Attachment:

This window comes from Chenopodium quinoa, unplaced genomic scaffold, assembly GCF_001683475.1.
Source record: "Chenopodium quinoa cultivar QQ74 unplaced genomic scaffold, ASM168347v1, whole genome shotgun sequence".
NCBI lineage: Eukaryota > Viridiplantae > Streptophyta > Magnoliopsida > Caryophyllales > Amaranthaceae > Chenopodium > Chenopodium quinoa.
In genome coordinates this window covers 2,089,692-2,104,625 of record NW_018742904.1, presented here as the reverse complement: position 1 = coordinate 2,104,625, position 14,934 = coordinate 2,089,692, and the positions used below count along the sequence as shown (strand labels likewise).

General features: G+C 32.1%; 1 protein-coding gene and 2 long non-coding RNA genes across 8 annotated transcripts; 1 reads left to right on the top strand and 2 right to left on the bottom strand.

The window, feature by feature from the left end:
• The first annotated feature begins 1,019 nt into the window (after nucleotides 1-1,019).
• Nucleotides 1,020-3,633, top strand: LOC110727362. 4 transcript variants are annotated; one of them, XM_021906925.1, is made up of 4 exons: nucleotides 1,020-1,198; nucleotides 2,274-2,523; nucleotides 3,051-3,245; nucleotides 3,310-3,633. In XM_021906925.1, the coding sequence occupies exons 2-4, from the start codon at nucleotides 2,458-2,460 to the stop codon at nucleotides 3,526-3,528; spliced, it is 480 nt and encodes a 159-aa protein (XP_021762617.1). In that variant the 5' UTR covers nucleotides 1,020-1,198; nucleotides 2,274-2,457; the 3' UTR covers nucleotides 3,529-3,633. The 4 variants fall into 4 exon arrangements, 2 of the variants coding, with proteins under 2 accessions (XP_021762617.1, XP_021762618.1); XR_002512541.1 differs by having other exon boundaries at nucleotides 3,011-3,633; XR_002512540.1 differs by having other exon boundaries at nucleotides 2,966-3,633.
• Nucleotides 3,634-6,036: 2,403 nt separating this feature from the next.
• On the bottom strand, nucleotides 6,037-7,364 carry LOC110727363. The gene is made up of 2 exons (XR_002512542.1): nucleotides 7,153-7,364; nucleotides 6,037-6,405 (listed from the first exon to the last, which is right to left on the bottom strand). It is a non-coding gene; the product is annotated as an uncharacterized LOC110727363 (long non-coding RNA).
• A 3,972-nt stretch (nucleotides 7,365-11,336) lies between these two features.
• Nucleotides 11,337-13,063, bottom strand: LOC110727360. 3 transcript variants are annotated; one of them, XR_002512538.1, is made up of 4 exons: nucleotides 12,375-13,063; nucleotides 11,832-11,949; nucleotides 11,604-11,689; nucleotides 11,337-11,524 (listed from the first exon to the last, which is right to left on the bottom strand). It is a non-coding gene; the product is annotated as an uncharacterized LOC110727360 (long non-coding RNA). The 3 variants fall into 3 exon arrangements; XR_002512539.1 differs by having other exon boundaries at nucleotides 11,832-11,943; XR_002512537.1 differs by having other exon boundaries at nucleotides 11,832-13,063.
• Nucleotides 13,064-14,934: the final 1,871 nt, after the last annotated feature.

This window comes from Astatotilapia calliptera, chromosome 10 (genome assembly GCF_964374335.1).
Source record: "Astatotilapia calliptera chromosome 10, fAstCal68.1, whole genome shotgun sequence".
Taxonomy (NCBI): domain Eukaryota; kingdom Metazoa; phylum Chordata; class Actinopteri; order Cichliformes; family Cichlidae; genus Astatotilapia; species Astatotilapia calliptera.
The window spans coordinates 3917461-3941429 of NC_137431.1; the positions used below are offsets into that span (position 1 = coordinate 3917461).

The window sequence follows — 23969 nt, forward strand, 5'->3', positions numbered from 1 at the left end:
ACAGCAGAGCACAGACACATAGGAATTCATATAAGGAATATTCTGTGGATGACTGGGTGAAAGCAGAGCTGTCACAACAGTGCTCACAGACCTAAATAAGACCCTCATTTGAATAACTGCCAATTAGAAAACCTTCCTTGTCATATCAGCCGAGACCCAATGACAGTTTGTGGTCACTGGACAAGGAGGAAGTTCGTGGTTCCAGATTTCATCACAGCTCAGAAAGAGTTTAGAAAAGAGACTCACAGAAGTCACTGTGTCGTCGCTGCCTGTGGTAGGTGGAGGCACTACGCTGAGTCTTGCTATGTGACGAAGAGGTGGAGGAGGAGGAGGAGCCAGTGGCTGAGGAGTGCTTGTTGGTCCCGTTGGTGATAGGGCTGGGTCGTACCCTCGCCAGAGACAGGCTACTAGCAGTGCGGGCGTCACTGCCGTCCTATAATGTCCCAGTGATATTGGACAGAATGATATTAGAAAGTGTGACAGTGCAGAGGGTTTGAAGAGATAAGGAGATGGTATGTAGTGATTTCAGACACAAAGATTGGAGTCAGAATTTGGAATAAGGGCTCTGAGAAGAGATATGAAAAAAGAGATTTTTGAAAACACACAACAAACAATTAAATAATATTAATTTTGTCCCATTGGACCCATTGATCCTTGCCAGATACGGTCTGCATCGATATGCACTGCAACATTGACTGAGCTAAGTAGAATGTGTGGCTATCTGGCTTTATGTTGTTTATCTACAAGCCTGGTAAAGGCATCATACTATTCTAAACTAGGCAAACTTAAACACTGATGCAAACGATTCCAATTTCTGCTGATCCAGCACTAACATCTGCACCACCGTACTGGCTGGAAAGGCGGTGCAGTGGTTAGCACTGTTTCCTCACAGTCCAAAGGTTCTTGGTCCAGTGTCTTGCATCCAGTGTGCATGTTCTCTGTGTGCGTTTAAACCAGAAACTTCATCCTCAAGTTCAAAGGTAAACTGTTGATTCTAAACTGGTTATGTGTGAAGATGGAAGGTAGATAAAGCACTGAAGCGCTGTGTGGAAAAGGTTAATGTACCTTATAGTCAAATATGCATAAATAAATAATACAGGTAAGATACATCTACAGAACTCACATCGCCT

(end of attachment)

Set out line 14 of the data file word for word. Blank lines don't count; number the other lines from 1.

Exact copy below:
This window comes from Astatotilapia calliptera, chromosome 10 (genome assembly GCF_964374335.1).